Ryan Morfin:

So Pini, in season two, we ask all of our guests a series of six questions. They're usually, yes, no questions, but trying to take a survey of our conversations. And if you want to add a little context to the yes or no, feel free, but here goes the first question. If there was a COVID vaccine available today, would you take it?

Pini Althaus:

Yes.

Ryan Morfin:

Who do you think is going to win the election?

Pini Althaus:

Which election?

Ryan Morfin:

The US election.

Pini Althaus:

Well, I think it looks like Joe Biden's going to win it, but I think what happens, if we go past January six from my understanding is that the house will vote on it and it's one vote per state. But I don't know if I see it getting there at this point in time. I really don't have a crystal ball.

Ryan Morfin:

Third question. What type of economic recovery are we in? What type of shape is it taking? A V-shape, W, U, L?

Pini Althaus:

Yeah, I think 2021 is going to be challenging. I think we've been, and rightly so. I mean, we've had no choice as of almost every other country. We've been printing money for the past year because of COVID. And I think we've got to brace ourselves that, at some point in time, the chickens come home to roost. It was a necessary step. People needed it on an individual level. Businesses needed it as well, but I think we've got to do whatever we can to stimulate the economy, give people confidence to go out and work again, employ people. So I think we've got to watch ourselves, especially in 2021. And I have some concerns, but long-term, I think the approach in the United States is a healthy one.

Ryan Morfin:

During lockdown this summer and quarantine, was there anything in particular that you accomplished that you're particularly proud of?

Pini Althaus:

Yeah. A great amount of family time, which, if you would've asked me a few years ago if I could sit at home and be at home for six months, I would have told you absolutely not. I wouldn't be able to do it for six days, but it has... I'm sure it's done this with a lot of families as well. It's brought families together. We had a baby actually last year on Thanksgiving. So I was doing a lot of travel at the time and thought I wouldn't get to see my daughter in her first year or couple of years too often. And being home with her every day is actually been just the most amazing experience. So thankful at least for some silver lining in COVID.

Ryan Morfin:

Are there any silver linings that you see in the economy going into 2021?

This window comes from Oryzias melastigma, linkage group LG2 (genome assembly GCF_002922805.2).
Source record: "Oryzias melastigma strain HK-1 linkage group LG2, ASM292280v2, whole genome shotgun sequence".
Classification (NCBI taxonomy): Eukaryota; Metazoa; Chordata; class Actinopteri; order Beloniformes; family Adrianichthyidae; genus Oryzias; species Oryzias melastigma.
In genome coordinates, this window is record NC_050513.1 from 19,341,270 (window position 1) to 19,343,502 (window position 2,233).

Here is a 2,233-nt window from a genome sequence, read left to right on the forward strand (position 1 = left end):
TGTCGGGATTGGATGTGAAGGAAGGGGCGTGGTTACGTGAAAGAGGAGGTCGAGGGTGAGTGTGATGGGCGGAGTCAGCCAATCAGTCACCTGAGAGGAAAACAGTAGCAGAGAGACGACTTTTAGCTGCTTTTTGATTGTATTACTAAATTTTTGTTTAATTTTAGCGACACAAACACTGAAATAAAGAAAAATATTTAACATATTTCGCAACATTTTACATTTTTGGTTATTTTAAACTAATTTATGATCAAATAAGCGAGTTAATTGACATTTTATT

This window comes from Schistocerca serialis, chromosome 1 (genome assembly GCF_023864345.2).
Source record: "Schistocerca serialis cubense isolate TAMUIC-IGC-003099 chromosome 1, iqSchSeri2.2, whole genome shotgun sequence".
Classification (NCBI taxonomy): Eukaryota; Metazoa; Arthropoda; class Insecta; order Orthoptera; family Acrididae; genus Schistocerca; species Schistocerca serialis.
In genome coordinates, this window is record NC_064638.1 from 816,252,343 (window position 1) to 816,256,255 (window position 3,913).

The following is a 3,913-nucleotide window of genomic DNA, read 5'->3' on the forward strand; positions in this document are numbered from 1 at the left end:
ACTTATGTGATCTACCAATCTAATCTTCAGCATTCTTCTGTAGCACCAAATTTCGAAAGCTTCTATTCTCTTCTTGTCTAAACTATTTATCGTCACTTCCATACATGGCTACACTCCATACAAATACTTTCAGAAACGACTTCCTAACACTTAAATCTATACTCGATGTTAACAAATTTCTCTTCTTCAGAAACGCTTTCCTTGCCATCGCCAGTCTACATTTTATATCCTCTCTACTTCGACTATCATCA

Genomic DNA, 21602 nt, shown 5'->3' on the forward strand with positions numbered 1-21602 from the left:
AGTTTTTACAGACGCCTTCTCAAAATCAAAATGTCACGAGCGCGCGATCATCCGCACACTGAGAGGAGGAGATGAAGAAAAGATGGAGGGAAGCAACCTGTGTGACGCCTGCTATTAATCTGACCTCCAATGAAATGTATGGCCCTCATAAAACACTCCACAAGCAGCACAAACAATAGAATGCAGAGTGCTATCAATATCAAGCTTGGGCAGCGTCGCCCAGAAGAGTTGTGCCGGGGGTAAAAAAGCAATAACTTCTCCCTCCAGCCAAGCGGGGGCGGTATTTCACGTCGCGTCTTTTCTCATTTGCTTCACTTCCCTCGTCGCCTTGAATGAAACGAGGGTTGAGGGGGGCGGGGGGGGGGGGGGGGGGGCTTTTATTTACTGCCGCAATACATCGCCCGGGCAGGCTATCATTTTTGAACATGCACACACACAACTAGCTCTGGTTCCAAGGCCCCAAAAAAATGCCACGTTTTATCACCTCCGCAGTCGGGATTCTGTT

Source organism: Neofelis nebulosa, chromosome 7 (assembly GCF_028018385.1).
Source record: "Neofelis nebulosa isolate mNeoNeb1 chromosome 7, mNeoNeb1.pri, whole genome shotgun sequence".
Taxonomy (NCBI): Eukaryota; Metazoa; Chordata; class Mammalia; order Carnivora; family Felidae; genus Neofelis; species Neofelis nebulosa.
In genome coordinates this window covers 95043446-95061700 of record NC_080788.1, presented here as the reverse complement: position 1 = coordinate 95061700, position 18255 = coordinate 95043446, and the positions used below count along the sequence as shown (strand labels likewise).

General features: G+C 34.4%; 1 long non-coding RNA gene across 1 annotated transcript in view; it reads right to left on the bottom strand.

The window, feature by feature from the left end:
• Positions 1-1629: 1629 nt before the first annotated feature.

Pini Althaus:

Yeah, I think we've gone through an absolute beating and it looks like we've got the ability to come out of it. And I think that's a testament to how strong the economy was built up in the years preceding COVID. So overall I remain an optimist. I mean, we are a country built on opportunity and going out and making it happen. And we're not a socialist country sitting and waiting for people to send us paychecks or wealth distribution or anything like that. I think the American dream still lives on. I think if you go out and you're willing to work and put your head to it and heart in it, I think we do have the ability to climb out of it. So if we look at what the economy is doing over the past few weeks, it looks like it's starting to rebound. And to me, that's assuring because it could go completely one way as well.

Ryan Morfin:

And the last question is, is there anything that you're watching, or listening to, or reading today that has been impactful on your thinking that you'd like to share with our audience?

Pini Althaus:

Yeah, that's a good question. I think it's been more personal stories. The news, I sort of take that in context or with more than a grain of salt. In some cases stay off the news channels for a number of days at a time, it became quite repetitive. But I think on the personal side, talking to friends, my family's all back home in Australia, they've just come out of 110 day lockdown, which we can't relate to that. It's been very trying on them and seeing the fortitude that they've had to come out of that and stay intact. I think the mental health issues that will come out of COVID are going to have a far longer effect than the economic issues. I think we're going to have to focus on mental health issues in this country for a long time to come.

Pini Althaus:

The impact on kids has been significant with regards to lockdown or remote schooling, et cetera. But to see people come through it. I think it's a testament to people in general and to the country and other countries as well, to see got that fortitude and survival instinct to try to get through whatever adversity we can. So hearing the personal stories, the challenges that people have gone through, I think it's made me a lot more aware of things that I have to be thankful for and where we can help out other people as well. I think we have to be united going forward because there are things...

Pini Althaus:

I think one of the things that COVID has shown us is we can get into this complacency and life goes on and we go one day to the next. And all of a sudden we get hit by something that affects everybody equally. I mean, COVID, whilst there were groups of people, whether it was the elderly or people with underlying health conditions, that got hit the worst. I mean, we all got hit in some form or another. So really, this should be something that unites us, not divides us.

Ryan Morfin:

Well, Pini, I appreciate you coming on today to talk to us a little bit about the supply chain crimp on rare earth and we'll definitely keep an eye on it and would love to have you back in the future.

Pini Althaus:

Thank you, Ryan. Thanks for having me.

Ryan Morfin:

Absolutely. Thank you. Bye-bye. Thanks for watching Non-Beta Alpha. And before we go, please remember to like, and subscribe on Apple podcasts and our YouTube channel. This is Non-Beta Alpha, and now you know.